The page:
Internet of things solutions will be introduced into virtually all industries, for any purpose, over the next 10 years, according to a networking enterprise solutions vendor that Hewlett Packard Enterprise Co. acquired in 2015.
Aruba, which specializes in artificial intelligence-driven automation and security solutions for IoT connected devices at the edge, will be contributing significantly to HPE’s edge-to-cloud strategy.
“The edge is where data is born,” said David Logan (pictured), vice president, CTO Office, at Aruba, a Hewlett Packard Enterprise Co. “Aruba’s role in edge-to-cloud architectures is to provide the connectivity and allow this data to go all the way to the hybrid cloud infrastructure, wherever it needs to go.”
Logan spoke with Dave Vellante, host of theCUBE, SiliconANGLE Media’s livestreaming studio, during the HPE Discover event. They discussed HPE’s edge-to-cloud thrust and how that would be changing things. (* Disclosure below.)
Data-intensive workloads will drive change
Logan reckons IoT at edge growth will be significant as enterprise organizations are now starting to look at the network as a far more important component than they did four or five years ago, “where it might [then] have just been four bars of Wi-Fi or connectivity from branch to headquarters,” Logan said.
New requirements on the architectures will be an end result of this shift. It will include data-intensive workloads caused by AI and so on.
“We are going to find over the next 10 years that a significant amount of the data that is born at the edge and the experiences that are delivered at the edge need a local presence of computer and communications,” Logan added
As far as enterprise architecture evolving, he uses the example of a healthcare environment, such as a hospital: Patient telemetry has to be collected from the bedside. But “what if the point of patient care is in the patient’s home?” he asked. This is a realistic proposition, as we’ve seen during the pandemic with the escalation of remote doctor care.
“That’s a completely different set of circumstances, physically and logically from an enterprise architecture perspective,” Logan said. Patient telemetry collected one place, metadata somewhere else, all to be processed or stored — and perhaps merged — into multiple streams.
“And in all of this, the computing architecture at the edge, the hybrid cloud architecture, the network architecture from edge-to-cloud all matters, because this involves security, involves availability, involves performance. It involves how the data itself is used, the experience of the end users that are responsible for the delivery of the experience itself,” he stated.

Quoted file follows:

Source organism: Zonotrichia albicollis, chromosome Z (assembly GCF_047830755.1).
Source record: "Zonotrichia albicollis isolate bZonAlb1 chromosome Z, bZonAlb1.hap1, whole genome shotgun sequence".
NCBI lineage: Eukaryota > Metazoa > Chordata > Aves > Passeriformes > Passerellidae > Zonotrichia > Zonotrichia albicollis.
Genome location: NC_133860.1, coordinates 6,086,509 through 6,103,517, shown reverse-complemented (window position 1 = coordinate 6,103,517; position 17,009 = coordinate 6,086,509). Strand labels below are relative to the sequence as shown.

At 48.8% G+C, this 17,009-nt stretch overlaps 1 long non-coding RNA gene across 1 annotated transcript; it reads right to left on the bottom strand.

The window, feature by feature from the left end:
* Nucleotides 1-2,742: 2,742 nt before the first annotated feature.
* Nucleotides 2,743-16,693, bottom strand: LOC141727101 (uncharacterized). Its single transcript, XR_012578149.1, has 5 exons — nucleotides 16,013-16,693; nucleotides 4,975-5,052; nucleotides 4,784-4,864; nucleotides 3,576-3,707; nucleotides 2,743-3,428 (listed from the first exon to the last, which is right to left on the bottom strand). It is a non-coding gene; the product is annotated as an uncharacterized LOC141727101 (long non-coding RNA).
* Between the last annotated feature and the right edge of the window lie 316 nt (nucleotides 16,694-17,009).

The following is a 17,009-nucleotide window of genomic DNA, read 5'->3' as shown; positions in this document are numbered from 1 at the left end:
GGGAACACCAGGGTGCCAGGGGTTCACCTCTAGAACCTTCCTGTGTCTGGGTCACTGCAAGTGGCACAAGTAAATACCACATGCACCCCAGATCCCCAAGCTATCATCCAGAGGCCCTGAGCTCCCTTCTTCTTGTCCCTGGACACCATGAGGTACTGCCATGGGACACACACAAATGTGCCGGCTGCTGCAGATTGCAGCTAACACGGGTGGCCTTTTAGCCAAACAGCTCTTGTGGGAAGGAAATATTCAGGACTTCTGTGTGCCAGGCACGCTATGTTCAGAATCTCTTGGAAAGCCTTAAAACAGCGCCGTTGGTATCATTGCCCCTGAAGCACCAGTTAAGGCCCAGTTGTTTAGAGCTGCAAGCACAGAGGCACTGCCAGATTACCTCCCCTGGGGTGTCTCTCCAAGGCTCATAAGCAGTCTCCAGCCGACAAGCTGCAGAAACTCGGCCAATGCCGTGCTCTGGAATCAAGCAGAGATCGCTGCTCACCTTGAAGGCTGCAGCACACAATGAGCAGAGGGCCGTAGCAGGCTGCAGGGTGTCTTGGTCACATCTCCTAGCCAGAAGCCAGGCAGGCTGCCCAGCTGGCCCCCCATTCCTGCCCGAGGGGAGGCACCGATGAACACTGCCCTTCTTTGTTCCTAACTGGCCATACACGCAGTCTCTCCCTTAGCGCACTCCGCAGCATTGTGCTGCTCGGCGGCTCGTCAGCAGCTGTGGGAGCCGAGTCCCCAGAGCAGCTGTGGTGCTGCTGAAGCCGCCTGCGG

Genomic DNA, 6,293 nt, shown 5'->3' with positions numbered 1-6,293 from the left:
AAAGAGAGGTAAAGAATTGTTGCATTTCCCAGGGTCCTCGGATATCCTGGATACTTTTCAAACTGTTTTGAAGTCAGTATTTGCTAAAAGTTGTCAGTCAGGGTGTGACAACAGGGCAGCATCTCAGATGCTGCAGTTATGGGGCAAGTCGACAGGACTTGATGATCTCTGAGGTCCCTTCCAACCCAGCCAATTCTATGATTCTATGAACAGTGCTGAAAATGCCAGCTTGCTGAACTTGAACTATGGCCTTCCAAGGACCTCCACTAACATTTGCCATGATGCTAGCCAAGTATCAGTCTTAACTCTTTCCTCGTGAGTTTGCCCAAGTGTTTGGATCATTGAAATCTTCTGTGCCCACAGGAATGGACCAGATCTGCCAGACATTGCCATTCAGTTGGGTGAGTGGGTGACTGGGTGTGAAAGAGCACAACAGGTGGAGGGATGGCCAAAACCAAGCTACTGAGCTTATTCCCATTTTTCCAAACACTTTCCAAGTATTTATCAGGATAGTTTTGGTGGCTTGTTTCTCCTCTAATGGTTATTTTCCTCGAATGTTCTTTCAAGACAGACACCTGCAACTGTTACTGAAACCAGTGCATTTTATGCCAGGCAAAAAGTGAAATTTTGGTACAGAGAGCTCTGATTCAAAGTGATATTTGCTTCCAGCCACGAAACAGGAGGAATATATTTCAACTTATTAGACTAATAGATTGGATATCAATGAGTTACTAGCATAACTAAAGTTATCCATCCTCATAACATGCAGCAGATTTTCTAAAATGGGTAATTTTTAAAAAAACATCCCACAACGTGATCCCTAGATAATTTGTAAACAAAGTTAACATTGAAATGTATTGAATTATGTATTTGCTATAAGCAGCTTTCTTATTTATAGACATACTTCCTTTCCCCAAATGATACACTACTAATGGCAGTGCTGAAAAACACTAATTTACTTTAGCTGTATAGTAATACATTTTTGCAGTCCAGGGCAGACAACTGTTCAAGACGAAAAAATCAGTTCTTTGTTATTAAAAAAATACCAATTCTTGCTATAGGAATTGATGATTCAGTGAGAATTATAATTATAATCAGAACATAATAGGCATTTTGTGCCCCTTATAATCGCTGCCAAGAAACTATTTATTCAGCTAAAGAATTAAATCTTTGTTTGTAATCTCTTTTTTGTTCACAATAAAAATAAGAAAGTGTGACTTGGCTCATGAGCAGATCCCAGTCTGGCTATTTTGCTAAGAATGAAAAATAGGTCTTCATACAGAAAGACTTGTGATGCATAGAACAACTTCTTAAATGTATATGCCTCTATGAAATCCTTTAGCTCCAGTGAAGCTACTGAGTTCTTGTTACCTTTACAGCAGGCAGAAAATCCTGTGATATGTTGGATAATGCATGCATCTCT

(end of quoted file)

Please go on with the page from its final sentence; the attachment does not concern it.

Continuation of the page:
Essentially, enterprise architecture shifts to a new space.
Consumer innovation will trickle down
Consumerization of IoT is going to be accelerating enterprise and organization IoT too, adding to the mix, according to Logan. Amazon Echo, smart TVs and home automation has and will continue to impact enterprise IoT.
“It is this innovation that is now being able to be brought into the enterprise,” he stated. The consumerization that has already happened in the consumer space will be applied to enterprise. That includes the massive strides made recently in areas like voice-input AI and video recognition.
“Developers don’t have to know how to develop a full ML stack; they can incorporate existing capability,” Logan said. “It’s going to lead to brand new productivity innovations that an enterprise can benefit from.” Including, interestingly, small and medium-sized organizations.
“We really are enabling the entire edge-to-cloud architecture — for communications, for compute, for storage,” Logan concluded.
Watch the complete video interview below, and be sure to check out more of SiliconANGLE’s and theCUBE’s coverage of the HPE Discover event. (* Disclosure: TheCUBE is a paid media partner for HPE Discover. Neither Hewlett Packard Enterprise Co., the sponsor for theCUBE’s event coverage, nor other sponsors have editorial control over content on theCUBE or SiliconANGLE.)